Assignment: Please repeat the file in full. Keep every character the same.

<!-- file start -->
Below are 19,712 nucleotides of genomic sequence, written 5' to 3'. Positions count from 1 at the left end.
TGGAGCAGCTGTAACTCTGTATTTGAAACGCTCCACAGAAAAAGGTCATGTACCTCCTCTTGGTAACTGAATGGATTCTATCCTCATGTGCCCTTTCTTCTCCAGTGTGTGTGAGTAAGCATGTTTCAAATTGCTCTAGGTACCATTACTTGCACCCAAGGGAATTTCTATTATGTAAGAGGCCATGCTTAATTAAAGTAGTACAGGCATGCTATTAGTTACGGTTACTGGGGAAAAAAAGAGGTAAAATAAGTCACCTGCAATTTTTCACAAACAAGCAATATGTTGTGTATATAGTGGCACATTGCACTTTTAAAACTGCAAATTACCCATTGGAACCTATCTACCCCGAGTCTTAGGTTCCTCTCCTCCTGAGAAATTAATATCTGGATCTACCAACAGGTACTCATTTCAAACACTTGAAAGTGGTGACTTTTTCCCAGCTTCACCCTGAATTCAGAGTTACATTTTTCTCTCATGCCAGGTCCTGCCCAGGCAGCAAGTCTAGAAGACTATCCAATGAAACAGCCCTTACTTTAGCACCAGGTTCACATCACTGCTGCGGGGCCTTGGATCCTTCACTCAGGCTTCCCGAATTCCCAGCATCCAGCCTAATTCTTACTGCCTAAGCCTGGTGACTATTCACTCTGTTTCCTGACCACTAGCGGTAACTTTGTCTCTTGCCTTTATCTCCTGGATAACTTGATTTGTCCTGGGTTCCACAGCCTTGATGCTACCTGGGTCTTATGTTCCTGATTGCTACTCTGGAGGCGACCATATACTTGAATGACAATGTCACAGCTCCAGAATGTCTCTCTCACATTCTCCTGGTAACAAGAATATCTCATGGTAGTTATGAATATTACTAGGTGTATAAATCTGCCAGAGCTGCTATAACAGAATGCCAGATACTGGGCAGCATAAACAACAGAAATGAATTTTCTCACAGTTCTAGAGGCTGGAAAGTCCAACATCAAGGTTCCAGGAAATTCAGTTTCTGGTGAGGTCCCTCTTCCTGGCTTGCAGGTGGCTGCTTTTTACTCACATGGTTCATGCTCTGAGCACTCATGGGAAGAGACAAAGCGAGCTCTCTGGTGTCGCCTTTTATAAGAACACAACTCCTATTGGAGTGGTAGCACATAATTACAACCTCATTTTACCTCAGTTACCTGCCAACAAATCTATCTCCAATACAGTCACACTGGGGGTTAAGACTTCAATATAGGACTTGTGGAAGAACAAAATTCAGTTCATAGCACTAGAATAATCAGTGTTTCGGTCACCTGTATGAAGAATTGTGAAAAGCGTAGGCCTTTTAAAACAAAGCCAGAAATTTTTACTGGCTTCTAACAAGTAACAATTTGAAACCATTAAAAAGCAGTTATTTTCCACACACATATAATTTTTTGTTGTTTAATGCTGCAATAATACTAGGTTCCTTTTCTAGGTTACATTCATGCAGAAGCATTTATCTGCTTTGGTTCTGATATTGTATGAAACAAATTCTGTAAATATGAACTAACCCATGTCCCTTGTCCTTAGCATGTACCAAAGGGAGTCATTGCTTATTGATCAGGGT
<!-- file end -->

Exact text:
Below are 19,712 nucleotides of genomic sequence, written 5' to 3'. Positions count from 1 at the left end.
TGGAGCAGCTGTAACTCTGTATTTGAAACGCTCCACAGAAAAAGGTCATGTACCTCCTCTTGGTAACTGAATGGATTCTATCCTCATGTGCCCTTTCTTCTCCAGTGTGTGTGAGTAAGCATGTTTCAAATTGCTCTAGGTACCATTACTTGCACCCAAGGGAATTTCTATTATGTAAGAGGCCATGCTTAATTAAAGTAGTACAGGCATGCTATTAGTTACGGTTACTGGGGAAAAAAAGAGGTAAAATAAGTCACCTGCAATTTTTCACAAACAAGCAATATGTTGTGTATATAGTGGCACATTGCACTTTTAAAACTGCAAATTACCCATTGGAACCTATCTACCCCGAGTCTTAGGTTCCTCTCCTCCTGAGAAATTAATATCTGGATCTACCAACAGGTACTCATTTCAAACACTTGAAAGTGGTGACTTTTTCCCAGCTTCACCCTGAATTCAGAGTTACATTTTTCTCTCATGCCAGGTCCTGCCCAGGCAGCAAGTCTAGAAGACTATCCAATGAAACAGCCCTTACTTTAGCACCAGGTTCACATCACTGCTGCGGGGCCTTGGATCCTTCACTCAGGCTTCCCGAATTCCCAGCATCCAGCCTAATTCTTACTGCCTAAGCCTGGTGACTATTCACTCTGTTTCCTGACCACTAGCGGTAACTTTGTCTCTTGCCTTTATCTCCTGGATAACTTGATTTGTCCTGGGTTCCACAGCCTTGATGCTACCTGGGTCTTATGTTCCTGATTGCTACTCTGGAGGCGACCATATACTTGAATGACAATGTCACAGCTCCAGAATGTCTCTCTCACATTCTCCTGGTAACAAGAATATCTCATGGTAGTTATGAATATTACTAGGTGTATAAATCTGCCAGAGCTGCTATAACAGAATGCCAGATACTGGGCAGCATAAACAACAGAAATGAATTTTCTCACAGTTCTAGAGGCTGGAAAGTCCAACATCAAGGTTCCAGGAAATTCAGTTTCTGGTGAGGTCCCTCTTCCTGGCTTGCAGGTGGCTGCTTTTTACTCACATGGTTCATGCTCTGAGCACTCATGGGAAGAGACAAAGCGAGCTCTCTGGTGTCGCCTTTTATAAGAACACAACTCCTATTGGAGTGGTAGCACATAATTACAACCTCATTTTACCTCAGTTACCTGCCAACAAATCTATCTCCAATACAGTCACACTGGGGGTTAAGACTTCAATATAGGACTTGTGGAAGAACAAAATTCAGTTCATAGCACTAGAATAATCAGTGTTTCGGTCACCTGTATGAAGAATTGTGAAAAGCGTAGGCCTTTTAAAACAAAGCCAGAAATTTTTACTGGCTTCTAACAAGTAACAATTTGAAACCATTAAAAAGCAGTTATTTTCCACACACATATAATTTTTTGTTGTTTAATGCTGCAATAATACTAGGTTCCTTTTCTAGGTTACATTCATGCAGAAGCATTTATCTGCTTTGGTTCTGATATTGTATGAAACAAATTCTGTAAATATGAACTAACCCATGTCCCTTGTCCTTAGCATGTACCAAAGGGAGTCATTGCTTATTGATCAGGGT